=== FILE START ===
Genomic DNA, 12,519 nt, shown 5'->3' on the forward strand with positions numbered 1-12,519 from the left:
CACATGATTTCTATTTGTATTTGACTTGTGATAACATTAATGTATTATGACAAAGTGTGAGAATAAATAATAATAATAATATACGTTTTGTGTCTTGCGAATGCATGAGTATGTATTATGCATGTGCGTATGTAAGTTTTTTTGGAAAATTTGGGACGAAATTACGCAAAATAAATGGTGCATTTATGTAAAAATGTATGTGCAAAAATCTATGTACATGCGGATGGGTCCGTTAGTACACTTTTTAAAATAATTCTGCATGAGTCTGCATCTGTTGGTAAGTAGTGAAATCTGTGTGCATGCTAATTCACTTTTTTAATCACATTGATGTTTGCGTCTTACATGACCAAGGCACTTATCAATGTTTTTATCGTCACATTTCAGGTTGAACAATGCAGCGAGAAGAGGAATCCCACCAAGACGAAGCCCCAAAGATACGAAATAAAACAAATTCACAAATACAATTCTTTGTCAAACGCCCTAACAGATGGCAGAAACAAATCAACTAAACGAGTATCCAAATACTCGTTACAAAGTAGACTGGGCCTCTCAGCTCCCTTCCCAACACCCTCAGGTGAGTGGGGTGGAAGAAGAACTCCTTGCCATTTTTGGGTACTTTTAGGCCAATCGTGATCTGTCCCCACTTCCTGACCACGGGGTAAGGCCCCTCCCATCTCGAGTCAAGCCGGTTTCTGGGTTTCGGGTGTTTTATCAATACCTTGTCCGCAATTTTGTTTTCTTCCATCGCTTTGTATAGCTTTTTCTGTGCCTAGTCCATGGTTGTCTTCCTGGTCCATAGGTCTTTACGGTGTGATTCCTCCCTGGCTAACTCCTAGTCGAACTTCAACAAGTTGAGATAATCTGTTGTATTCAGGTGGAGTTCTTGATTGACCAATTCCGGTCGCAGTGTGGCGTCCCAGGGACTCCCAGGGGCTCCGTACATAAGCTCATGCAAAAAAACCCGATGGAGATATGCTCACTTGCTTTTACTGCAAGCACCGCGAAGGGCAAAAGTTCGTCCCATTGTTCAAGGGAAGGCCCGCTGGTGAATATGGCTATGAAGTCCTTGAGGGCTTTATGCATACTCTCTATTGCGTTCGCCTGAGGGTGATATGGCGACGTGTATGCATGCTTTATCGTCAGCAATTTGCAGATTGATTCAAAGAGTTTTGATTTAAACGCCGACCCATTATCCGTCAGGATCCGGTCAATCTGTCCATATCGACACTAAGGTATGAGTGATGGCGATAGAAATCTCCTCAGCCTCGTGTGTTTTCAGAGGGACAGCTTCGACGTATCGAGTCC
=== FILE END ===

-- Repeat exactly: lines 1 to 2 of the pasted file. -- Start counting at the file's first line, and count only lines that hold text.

Genomic DNA, 12,519 nt, shown 5'->3' on the forward strand with positions numbered 1-12,519 from the left:
CACATGATTTCTATTTGTATTTGACTTGTGATAACATTAATGTATTATGACAAAGTGTGAGAATAAATAATAATAATAATATACGTTTTGTGTCTTGCGAATGCATGAGTATGTATTATGCATGTGCGTATGTAAGTTTTTTTGGAAAATTTGGGACGAAATTACGCAAAATAAATGGTGCATTTATGTAAAAATGTATGTGCAAAAATCTATGTACATGCGGATGGGTCCGTTAGTACACTTTTTAAAATAATTCTGCATGAGTCTGCATCTGTTGGTAAGTAGTGAAATCTGTGTGCATGCTAATTCACTTTTTTAATCACATTGATGTTTGCGTCTTACATGACCAAGGCACTTATCAATGTTTTTATCGTCACATTTCAGGTTGAACAATGCAGCGAGAAGAGGAATCCCACCAAGACGAAGCCCCAAAGATACGAAATAAAACAAATTCACAAATACAATTCTTTGTCAAACGCCCTAACAGATGGCAGAAACAAATCAACTAAACGAGTATCCAAATACTCGTTACAAAGTAGACTGGGCCTCTCAGCTCCCTTCCCAACACCCTCAGGTGAGTGGGGTGGAAGAAGAACTCCTTGCCATTTTTGGGTACTTTTAGGCCAATCGTGATCTGTCCCCACTTCCTGACCACGGGGTAAGGCCCCTCCCATCTCGAGTCAAGCCGGTTTCTGGGTTTCGGGTGTTTTATCAATACCTTGTCCGCAATTTTGTTTTCTTCCATCGCTTTGTATAGCTTTTTCTGTGCCTAGTCCATGGTTGTCTTCCTGGTCCATAGGTCTTTACGGTGTGATTCCTCCCTGGCTAACTCCTAGTCGAACTTCAACAAGTTGAGATAATCTGTTGTATTCAGGTGGAGTTCTTGATTGACCAATTCCGGTCGCAGTGTGGCGTCCCAGGGACTCCCAGGGGCTCCGTACATAAGCTCATGCAAAAAAACCCGATGGAGATATGCTCACTTGCTTTTACTGCAAGCACCGCGAAGGGCAAAAGTTCGTCCCATTGTTCAAGGGAAGGCCCGCTGGTGAATATGGCTATGAAGTCCTTGAGGGCTTTATGCATACTCTCTATTGCGTTCGCCTGAGGGTGATATGGCGACGTGTATGCATGCTTTATCGTCAGCAATTTGCAGATTGATTCAAAGAGTTTTGATTTAAACGCCGACCCATTATCCGTCAGGATCCGGTCAATCTGTCCATATCGACACTAAGGTATGAGTGATGGCGATAGAAATCTCCTCAGCCTCGTGTGTTTTCAGAGGGACAGCTTCGACGTATCGAGTCC